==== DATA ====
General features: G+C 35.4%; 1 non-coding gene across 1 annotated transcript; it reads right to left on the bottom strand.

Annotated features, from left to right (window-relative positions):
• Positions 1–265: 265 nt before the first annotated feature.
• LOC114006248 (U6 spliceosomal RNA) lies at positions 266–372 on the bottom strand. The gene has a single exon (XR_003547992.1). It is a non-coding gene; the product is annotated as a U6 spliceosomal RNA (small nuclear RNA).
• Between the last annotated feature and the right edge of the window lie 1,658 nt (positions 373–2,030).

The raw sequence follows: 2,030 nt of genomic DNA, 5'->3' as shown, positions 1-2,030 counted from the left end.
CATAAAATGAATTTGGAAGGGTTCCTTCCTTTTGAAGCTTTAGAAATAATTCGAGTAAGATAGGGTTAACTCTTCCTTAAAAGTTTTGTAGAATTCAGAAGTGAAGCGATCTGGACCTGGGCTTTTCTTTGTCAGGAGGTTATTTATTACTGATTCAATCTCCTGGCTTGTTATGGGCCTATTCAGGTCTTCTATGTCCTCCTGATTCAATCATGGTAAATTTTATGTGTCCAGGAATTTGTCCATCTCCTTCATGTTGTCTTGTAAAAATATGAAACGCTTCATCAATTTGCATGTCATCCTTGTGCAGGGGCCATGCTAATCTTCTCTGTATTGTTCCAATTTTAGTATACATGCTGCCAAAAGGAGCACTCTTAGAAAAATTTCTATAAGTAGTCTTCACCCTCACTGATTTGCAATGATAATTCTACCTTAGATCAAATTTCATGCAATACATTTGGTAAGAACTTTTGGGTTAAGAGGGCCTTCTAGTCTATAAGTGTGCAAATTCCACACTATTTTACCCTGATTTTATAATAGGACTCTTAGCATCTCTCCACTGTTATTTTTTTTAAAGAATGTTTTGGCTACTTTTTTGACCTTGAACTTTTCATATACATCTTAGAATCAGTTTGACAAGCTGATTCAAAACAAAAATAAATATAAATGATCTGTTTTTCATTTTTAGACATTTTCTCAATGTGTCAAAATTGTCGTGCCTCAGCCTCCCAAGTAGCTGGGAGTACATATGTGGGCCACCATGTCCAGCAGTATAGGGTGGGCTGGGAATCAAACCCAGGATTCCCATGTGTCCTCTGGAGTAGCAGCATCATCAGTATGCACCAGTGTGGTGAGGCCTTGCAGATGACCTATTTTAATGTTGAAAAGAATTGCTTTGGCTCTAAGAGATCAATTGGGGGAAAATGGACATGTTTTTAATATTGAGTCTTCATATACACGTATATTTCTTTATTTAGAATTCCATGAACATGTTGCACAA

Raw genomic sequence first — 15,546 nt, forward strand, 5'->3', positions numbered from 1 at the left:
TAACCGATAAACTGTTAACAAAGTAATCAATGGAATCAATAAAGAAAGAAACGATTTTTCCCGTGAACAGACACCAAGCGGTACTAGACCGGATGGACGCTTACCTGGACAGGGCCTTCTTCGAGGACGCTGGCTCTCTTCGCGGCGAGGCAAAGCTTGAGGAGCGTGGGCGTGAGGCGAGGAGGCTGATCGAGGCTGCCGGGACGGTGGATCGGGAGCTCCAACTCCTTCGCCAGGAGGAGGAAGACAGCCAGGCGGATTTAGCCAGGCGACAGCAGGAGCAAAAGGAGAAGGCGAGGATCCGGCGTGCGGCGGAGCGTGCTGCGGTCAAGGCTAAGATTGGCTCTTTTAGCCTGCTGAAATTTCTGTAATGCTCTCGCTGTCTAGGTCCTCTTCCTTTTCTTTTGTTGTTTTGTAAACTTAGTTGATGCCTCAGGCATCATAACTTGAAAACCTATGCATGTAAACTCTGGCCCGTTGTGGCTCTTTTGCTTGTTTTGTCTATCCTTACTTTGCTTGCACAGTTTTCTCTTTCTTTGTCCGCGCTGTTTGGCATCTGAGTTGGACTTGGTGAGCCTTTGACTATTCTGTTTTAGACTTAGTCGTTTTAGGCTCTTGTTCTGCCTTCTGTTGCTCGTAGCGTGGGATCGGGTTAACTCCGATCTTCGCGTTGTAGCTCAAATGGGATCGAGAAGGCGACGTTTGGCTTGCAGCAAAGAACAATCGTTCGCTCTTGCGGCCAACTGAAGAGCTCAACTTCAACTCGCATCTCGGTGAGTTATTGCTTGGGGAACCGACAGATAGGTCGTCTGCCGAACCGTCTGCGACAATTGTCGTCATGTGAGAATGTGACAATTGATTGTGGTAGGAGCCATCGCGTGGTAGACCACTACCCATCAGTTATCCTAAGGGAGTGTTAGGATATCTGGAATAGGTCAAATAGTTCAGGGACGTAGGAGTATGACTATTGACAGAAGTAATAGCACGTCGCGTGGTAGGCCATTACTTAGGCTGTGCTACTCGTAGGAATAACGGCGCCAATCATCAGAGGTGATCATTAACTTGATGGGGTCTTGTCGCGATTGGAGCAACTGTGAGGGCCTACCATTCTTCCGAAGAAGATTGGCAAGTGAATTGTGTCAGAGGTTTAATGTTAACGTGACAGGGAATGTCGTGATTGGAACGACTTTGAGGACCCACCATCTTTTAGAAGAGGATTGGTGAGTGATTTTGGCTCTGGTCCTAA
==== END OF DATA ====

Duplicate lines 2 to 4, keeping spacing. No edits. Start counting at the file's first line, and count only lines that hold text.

Annotated features, from left to right (window-relative positions):
• Positions 1–265: 265 nt before the first annotated feature.
• LOC114006248 (U6 spliceosomal RNA) lies at positions 266–372 on the bottom strand. The gene has a single exon (XR_003547992.1). It is a non-coding gene; the product is annotated as a U6 spliceosomal RNA (small nuclear RNA).